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2018-02-13 / Outdoor Life

Subtle Seasonal Changes

By Ryan Trapani

The great thing for me about living in this northeast climate is picking up on the subtle indicators that seasons are shifting into another. Usually, this transition is only noticed when drastic changes occur in temperature, precipitation, or growth (or lack of growth) of vegetation. In other words, I tend to notice these changes when they hit me on the head or in the face causing a grab for the snow shovel or a raincoat. I often fail to notice the subtle cues about seasonal changes or shifting that indicate things have already been changing for quite some time.

Hidden in the Sap

For instance, it’s definitely wintry-looking as I stare outside the office window; snow is blowing hard and accumulating somewhere around six or so inches. Although behind this snowy veil, hidden beneath tree bark and buds are indicators that we’ve surpassed the first half of winter and are heading towards early spring. A couple of weeks ago, I tapped a neighbor’s maple trees for syrup-making. Almost every year I tap I hear the same thing, “Is it that time of year already?” Now granted, early January is early for tapping trees, but temperatures were forecasted for a warming trend lending itself to future sap flow. The first few warm days are never really that good for collecting sap; it seems the trees just aren’t “awake” yet. However, after a few days of warmth, they seem to “want” to run anytime temperatures approach 32°F with sunshine on them. Something inside those roots or inside that tree has woken up and knows things are changing outside. The running of sap inside trees is probably one of the very first signs that a transition to late winter has occurred. Sap flow – in this case – is a prerequisite for future growth, just as blood flow in humans is a prerequisite for growth.

Hidden in the Buds

On the other end of the tree are its buds. Each year trees break dormancy or reach budbreak within a few weeks’ time. Some species break dormancy early in spring such as aspen or apple. Others – like white ash – are later. Red maple for instance, is earlier than sugar maple. Red maple buds can be seen lighting up the mountainsides with red as their flowers emerge, while sugar maple remains tight and brown. How do they know this? Trees are like little time-keepers; they’ve been tallying or logging-in the cold days in order to pace themselves before making a grand entrance into spring. In other words, they need a certain amount of time to chill before being triggered to break from their winter slumber. So, beneath those tightly seeming buds, are the recordings somewhere deep inside that tree about winter’s maturing transition.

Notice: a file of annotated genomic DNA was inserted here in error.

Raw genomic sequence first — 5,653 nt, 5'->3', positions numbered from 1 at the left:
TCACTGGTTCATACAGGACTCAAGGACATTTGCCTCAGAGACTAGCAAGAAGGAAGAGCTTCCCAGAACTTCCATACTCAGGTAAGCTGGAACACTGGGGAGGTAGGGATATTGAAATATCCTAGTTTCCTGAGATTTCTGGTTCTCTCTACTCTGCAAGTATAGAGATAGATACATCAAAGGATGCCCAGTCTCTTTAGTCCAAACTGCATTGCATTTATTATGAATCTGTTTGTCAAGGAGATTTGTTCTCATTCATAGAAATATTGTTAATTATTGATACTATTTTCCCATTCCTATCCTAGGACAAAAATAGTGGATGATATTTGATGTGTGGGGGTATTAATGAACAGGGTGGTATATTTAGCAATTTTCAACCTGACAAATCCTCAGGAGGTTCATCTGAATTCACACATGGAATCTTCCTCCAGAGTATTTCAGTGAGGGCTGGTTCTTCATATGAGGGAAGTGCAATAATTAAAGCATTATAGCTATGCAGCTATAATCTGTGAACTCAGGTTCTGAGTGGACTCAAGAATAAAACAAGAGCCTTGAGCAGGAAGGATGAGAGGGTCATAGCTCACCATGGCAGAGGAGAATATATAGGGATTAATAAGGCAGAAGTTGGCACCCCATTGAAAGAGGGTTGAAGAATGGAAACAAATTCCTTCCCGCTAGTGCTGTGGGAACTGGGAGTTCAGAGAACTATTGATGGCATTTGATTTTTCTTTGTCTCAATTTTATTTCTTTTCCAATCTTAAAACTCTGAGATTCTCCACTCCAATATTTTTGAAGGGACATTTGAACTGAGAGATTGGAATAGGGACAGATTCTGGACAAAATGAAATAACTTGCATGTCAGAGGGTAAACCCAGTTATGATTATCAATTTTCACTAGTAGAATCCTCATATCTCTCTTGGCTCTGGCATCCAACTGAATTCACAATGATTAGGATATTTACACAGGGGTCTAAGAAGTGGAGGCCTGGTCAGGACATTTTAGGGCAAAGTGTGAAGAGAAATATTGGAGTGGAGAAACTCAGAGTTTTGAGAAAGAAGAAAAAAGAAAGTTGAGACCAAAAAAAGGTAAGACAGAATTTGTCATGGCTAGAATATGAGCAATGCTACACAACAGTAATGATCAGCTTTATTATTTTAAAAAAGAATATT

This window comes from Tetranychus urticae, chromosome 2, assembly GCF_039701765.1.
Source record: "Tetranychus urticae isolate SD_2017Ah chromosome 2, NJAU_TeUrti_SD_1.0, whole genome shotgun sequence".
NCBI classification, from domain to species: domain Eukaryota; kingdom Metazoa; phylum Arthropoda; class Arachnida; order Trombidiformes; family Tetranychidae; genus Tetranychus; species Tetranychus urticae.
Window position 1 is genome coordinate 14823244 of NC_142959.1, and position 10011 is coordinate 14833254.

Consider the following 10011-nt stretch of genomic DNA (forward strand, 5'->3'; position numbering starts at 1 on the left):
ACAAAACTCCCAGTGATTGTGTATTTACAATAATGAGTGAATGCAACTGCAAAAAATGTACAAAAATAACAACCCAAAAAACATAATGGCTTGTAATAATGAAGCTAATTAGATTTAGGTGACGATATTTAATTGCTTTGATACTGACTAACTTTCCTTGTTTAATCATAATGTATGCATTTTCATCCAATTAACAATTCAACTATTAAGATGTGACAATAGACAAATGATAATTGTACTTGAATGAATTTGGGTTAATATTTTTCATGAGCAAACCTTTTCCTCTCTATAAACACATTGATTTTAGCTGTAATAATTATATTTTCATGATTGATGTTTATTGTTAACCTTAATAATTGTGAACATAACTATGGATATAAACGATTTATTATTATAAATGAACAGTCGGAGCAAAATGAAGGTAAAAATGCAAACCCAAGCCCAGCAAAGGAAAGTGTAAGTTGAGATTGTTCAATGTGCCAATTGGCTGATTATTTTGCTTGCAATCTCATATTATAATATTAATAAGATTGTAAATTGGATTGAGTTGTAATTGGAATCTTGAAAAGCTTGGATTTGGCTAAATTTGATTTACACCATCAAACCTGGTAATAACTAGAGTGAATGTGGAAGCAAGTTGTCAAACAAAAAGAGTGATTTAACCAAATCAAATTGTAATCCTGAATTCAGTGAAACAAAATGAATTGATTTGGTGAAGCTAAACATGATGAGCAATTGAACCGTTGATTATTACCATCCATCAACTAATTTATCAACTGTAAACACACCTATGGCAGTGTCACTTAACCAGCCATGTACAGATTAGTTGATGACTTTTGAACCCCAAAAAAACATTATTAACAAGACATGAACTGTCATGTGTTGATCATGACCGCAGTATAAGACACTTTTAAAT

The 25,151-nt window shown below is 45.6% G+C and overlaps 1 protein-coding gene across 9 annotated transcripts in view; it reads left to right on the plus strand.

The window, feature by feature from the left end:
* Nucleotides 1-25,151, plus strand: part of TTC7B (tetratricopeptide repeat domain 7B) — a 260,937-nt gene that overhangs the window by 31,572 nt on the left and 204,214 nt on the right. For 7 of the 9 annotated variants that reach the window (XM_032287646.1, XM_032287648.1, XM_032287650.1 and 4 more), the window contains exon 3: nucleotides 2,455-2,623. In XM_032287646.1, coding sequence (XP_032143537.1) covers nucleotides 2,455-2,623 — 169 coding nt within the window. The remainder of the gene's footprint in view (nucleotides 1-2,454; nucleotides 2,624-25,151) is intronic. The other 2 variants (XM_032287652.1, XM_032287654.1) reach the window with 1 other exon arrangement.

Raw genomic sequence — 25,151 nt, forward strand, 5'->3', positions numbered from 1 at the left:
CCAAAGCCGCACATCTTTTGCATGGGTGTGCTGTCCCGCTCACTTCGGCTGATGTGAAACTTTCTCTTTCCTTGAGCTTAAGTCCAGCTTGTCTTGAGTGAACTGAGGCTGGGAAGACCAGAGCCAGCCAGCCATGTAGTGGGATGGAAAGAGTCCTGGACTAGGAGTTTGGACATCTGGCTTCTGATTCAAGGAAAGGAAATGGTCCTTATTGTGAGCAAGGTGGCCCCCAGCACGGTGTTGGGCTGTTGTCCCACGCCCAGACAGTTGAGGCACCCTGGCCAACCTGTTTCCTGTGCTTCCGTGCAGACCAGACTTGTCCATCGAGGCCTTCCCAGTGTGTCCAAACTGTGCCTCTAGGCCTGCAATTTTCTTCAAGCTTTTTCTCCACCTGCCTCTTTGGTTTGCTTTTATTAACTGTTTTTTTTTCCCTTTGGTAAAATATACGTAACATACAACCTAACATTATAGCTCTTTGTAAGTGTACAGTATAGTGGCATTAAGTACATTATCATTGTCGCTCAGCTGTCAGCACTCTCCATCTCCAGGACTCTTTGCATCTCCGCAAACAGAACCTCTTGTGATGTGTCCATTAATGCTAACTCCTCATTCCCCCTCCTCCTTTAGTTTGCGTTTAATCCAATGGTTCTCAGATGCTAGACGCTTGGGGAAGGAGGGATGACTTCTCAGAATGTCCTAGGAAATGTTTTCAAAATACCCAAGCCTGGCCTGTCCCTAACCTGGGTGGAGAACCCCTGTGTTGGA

Too deep? If the vegetative tracking device thing is too deep for you, then let’s look towards my chickens. Sometimes I wonder how they make it back to the coop, but then again, they too shouldn’t be underestimated. Only two days ago, they turned the egg production up a notch after an early winter of free-loading on my feed without nary an egg. The chickens too – like the trees – have been taking notice of the subtle transition into late winter. Chicken and egg-laying are tightly tethered to daylight hours. Daylight has increased slightly since the winter solstice back on Dec. 21 and will continue to until the summer solstice. The indicators of these transition periods are beyond the scope of this article; I’m just trying to pick up a few, but am ignorant of most. What indicators do you look for? www.catskillforest.org.

Ryan Trapani is the Director of Forest Services, Catskill Forest Association

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